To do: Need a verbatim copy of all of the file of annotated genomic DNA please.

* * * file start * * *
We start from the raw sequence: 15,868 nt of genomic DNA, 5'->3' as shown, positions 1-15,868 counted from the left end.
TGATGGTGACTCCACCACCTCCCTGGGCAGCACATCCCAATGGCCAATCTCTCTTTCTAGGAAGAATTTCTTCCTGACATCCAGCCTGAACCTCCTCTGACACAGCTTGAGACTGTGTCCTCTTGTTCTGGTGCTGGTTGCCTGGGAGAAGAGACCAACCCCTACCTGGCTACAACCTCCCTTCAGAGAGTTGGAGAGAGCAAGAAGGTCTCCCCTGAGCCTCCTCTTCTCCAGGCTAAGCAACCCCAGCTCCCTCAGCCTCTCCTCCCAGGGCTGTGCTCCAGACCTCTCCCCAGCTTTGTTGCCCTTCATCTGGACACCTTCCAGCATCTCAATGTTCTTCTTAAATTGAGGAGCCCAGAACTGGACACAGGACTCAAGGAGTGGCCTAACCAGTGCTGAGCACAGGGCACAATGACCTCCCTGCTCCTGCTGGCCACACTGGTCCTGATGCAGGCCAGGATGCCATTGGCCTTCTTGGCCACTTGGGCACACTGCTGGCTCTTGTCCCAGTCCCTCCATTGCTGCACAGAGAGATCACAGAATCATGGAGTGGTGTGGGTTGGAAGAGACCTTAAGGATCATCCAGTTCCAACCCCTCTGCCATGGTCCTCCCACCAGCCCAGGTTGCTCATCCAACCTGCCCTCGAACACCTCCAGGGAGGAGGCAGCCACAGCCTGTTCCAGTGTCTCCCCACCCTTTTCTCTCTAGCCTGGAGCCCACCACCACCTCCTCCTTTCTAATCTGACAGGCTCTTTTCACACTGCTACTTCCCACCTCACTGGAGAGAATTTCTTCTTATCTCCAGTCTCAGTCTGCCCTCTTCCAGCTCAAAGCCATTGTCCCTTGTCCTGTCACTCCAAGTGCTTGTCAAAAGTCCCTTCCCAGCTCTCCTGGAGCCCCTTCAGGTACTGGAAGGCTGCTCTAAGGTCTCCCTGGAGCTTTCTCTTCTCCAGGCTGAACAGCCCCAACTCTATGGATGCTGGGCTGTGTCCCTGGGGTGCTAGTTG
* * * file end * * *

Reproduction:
We start from the raw sequence: 15,868 nt of genomic DNA, 5'->3' as shown, positions 1-15,868 counted from the left end.
TGATGGTGACTCCACCACCTCCCTGGGCAGCACATCCCAATGGCCAATCTCTCTTTCTAGGAAGAATTTCTTCCTGACATCCAGCCTGAACCTCCTCTGACACAGCTTGAGACTGTGTCCTCTTGTTCTGGTGCTGGTTGCCTGGGAGAAGAGACCAACCCCTACCTGGCTACAACCTCCCTTCAGAGAGTTGGAGAGAGCAAGAAGGTCTCCCCTGAGCCTCCTCTTCTCCAGGCTAAGCAACCCCAGCTCCCTCAGCCTCTCCTCCCAGGGCTGTGCTCCAGACCTCTCCCCAGCTTTGTTGCCCTTCATCTGGACACCTTCCAGCATCTCAATGTTCTTCTTAAATTGAGGAGCCCAGAACTGGACACAGGACTCAAGGAGTGGCCTAACCAGTGCTGAGCACAGGGCACAATGACCTCCCTGCTCCTGCTGGCCACACTGGTCCTGATGCAGGCCAGGATGCCATTGGCCTTCTTGGCCACTTGGGCACACTGCTGGCTCTTGTCCCAGTCCCTCCATTGCTGCACAGAGAGATCACAGAATCATGGAGTGGTGTGGGTTGGAAGAGACCTTAAGGATCATCCAGTTCCAACCCCTCTGCCATGGTCCTCCCACCAGCCCAGGTTGCTCATCCAACCTGCCCTCGAACACCTCCAGGGAGGAGGCAGCCACAGCCTGTTCCAGTGTCTCCCCACCCTTTTCTCTCTAGCCTGGAGCCCACCACCACCTCCTCCTTTCTAATCTGACAGGCTCTTTTCACACTGCTACTTCCCACCTCACTGGAGAGAATTTCTTCTTATCTCCAGTCTCAGTCTGCCCTCTTCCAGCTCAAAGCCATTGTCCCTTGTCCTGTCACTCCAAGTGCTTGTCAAAAGTCCCTTCCCAGCTCTCCTGGAGCCCCTTCAGGTACTGGAAGGCTGCTCTAAGGTCTCCCTGGAGCTTTCTCTTCTCCAGGCTGAACAGCCCCAACTCTATGGATGCTGGGCTGTGTCCCTGGGGTGCTAGTTG